WASHINGTON – For years George Jackson led a double life of science and art – microbiologist by day at the Food & Drug Administration and free-lance writer by night and weekend.
But when Congress passed a provision in 1989 prohibiting low- and mid-level federal employees from receiving pay for outside speeches and articles, it threatened to dry up Jackson’s ink and his modest extra income.
With a 6-3 decision Wednesday, the U.S. Supreme Court struck down the measure, which means the 1.5 million to 2 million white- collar federal employees earning between $11,900 and $86,600 a year will be allowed to continue moonlighting.
Justice John Paul Stevens stated in the majority opinion that because “the vast majority of the speech at issue” does not involve work-related material and is conducted outside the work place, the government can’t justify the provision on the grounds of “immediate work place disruption.”
Justice Sandra Day O’Connor, among the six voting to lift the ban, wrote a separate opinion opposing the ruling’s broadness. She said only activities that do not pose a conflict- of-interest with an employee’s work should be allowed.
The decision prompted concern from a watchdog group that supports conflict-of-interest rules for government employees.
“We did not believe that the flat ban was unconstitutional,” said Meredith McGehee, legislative director for Common Cause.
McGehee said Congress now needs to ban conflict-of-interest activities of low- and mid-level federal employees.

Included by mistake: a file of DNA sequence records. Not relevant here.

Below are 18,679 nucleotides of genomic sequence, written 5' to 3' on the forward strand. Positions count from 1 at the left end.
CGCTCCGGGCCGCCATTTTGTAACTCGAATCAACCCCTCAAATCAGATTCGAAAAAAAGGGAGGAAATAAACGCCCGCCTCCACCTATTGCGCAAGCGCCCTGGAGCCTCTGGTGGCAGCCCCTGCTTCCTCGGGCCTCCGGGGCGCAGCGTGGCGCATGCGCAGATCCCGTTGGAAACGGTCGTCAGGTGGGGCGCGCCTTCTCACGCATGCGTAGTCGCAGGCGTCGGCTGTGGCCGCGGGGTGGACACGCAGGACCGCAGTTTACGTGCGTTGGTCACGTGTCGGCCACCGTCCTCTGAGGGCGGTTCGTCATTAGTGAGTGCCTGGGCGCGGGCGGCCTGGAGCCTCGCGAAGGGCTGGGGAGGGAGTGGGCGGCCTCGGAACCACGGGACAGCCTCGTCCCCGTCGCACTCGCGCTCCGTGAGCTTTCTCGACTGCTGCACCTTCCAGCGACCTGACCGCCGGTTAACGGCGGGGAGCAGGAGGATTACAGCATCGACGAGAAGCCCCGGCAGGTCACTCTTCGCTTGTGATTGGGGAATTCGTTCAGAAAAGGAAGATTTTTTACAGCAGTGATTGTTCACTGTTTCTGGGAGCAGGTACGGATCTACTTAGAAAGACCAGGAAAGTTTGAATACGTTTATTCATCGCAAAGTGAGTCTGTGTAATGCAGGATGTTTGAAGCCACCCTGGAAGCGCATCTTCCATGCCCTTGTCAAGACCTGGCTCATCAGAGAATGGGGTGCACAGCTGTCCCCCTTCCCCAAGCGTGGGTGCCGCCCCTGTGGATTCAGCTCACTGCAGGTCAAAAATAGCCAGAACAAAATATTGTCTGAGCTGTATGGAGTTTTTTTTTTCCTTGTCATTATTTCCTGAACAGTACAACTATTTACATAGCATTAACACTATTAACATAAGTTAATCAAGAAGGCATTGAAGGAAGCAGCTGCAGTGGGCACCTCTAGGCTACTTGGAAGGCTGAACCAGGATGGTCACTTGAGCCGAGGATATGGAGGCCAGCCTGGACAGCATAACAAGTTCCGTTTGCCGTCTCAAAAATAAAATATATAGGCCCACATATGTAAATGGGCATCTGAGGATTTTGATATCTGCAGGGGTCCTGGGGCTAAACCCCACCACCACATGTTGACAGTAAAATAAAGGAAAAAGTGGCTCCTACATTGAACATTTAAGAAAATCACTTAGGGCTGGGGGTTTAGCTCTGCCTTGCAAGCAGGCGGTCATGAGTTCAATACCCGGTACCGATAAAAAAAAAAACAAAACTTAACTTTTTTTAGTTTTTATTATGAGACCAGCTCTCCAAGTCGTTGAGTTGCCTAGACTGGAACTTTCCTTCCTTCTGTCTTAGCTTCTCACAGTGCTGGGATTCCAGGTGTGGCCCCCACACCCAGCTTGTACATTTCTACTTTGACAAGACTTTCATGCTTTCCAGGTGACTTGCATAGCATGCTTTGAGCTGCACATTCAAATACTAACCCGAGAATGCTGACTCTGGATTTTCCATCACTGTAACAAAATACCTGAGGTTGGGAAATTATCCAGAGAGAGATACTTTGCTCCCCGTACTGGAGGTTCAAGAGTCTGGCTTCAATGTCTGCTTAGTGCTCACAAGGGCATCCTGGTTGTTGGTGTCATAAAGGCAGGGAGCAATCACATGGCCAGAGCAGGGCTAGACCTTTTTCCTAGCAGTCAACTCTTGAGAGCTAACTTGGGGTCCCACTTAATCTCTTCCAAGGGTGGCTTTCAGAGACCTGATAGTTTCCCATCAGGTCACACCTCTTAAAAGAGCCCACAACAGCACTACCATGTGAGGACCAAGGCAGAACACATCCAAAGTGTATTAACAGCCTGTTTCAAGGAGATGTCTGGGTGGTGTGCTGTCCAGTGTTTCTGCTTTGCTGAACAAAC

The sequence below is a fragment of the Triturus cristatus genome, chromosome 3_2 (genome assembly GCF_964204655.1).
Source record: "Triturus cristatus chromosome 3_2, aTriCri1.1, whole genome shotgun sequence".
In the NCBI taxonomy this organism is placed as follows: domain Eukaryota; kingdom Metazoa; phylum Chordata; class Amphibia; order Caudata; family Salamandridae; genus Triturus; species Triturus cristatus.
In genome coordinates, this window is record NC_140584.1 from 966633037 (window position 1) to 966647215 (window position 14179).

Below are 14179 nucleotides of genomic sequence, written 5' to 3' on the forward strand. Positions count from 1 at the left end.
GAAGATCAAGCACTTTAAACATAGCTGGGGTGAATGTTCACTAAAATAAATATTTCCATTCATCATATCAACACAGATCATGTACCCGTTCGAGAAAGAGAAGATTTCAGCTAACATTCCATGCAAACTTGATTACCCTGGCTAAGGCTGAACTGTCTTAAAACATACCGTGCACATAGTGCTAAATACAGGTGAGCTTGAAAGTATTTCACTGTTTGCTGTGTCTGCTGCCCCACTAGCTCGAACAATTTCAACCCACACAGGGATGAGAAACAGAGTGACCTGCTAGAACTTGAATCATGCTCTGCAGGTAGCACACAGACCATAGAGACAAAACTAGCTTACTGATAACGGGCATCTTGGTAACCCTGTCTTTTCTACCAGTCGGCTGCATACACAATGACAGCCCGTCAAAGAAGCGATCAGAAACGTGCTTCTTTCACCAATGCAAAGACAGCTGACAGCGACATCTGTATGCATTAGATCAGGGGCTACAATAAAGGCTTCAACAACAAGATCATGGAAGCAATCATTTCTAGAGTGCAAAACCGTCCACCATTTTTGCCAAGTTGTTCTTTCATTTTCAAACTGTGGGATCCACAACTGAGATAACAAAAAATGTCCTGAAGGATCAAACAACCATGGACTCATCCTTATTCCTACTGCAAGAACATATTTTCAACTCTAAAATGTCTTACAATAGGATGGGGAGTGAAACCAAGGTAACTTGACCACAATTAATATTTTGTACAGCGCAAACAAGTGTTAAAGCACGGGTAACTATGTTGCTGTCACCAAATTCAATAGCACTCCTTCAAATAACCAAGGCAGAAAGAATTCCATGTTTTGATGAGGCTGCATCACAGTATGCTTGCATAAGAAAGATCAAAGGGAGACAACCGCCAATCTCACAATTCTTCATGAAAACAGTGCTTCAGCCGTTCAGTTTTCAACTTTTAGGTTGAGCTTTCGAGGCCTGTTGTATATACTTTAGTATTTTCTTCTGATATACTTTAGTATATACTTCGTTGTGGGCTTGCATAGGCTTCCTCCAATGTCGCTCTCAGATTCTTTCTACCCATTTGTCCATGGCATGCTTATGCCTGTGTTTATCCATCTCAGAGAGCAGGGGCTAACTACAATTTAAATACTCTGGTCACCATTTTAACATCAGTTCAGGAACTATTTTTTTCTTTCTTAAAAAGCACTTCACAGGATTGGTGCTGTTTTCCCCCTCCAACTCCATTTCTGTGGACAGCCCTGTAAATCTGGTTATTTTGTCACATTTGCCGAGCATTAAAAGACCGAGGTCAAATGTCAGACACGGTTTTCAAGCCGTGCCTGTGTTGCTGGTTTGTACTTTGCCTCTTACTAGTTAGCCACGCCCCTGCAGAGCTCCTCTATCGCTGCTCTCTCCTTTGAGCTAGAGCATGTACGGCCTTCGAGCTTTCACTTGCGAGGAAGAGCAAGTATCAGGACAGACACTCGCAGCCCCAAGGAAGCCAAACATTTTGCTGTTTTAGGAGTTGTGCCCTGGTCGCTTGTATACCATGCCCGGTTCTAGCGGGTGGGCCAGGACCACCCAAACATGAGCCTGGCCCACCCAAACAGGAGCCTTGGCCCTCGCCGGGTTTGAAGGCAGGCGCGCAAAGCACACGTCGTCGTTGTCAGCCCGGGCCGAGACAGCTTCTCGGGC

But Robert M. Tobias, president of the National Treasury Employees Union, praised the court’s decision. He said it “allows federal employees to engage in outside activities to supplement their income.”
Tobias’ union, which represents 155,000 employees at 18 federal agencies, led the lawsuit against the federal government.
Employees affected by the Supreme Court’s ruling include one who performed marriages and another who wrote articles for a horticulture magazine, Tobias said.
Jackson, a D.C. resident who writes dance reviews for The Washington Post and Dance Magazine, said the court ruling will free him from restrictions on his writing. While the lawsuit progressed through the courts, the Food & Drug Administration allowed Jackson to continue free-lancing, but restricted his writing to series of articles.
He was barred from writing individual reviews.
Others who sued along with Jackson and the union included Peter Crane, a Chevy Chase, Md., resident who works as a lawyer for the Nuclear Regulatory Commission and writes occasionally about Russian history, and Robert Gordon, who works as an aerospace engineer for Goddard Space Flight Center in Greenbelt, Md. He lectures on black history in his spare time.